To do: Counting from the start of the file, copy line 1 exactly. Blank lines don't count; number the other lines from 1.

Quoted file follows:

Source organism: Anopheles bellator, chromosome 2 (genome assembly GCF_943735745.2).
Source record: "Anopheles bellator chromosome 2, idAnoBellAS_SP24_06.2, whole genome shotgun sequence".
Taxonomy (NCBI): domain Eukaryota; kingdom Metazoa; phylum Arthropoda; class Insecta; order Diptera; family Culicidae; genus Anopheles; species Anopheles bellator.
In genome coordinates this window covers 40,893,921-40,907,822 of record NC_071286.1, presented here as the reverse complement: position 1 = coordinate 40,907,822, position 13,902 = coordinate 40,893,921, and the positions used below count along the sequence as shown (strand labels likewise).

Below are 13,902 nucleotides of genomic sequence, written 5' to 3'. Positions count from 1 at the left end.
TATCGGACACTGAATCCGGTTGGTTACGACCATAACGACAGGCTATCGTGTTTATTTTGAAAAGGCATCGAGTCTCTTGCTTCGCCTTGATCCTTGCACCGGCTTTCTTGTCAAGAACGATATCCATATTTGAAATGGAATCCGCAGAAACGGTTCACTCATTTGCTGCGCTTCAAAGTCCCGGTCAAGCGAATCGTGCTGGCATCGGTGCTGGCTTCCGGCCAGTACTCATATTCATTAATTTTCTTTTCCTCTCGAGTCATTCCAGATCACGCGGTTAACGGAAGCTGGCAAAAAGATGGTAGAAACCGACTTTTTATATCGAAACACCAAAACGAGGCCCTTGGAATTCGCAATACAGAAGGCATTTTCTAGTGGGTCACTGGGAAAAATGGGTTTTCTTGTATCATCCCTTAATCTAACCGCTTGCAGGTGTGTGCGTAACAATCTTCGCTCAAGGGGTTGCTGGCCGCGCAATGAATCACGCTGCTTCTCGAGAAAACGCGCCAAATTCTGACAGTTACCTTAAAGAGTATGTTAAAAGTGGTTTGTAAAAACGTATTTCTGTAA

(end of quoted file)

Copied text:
Source organism: Anopheles bellator, chromosome 2 (genome assembly GCF_943735745.2).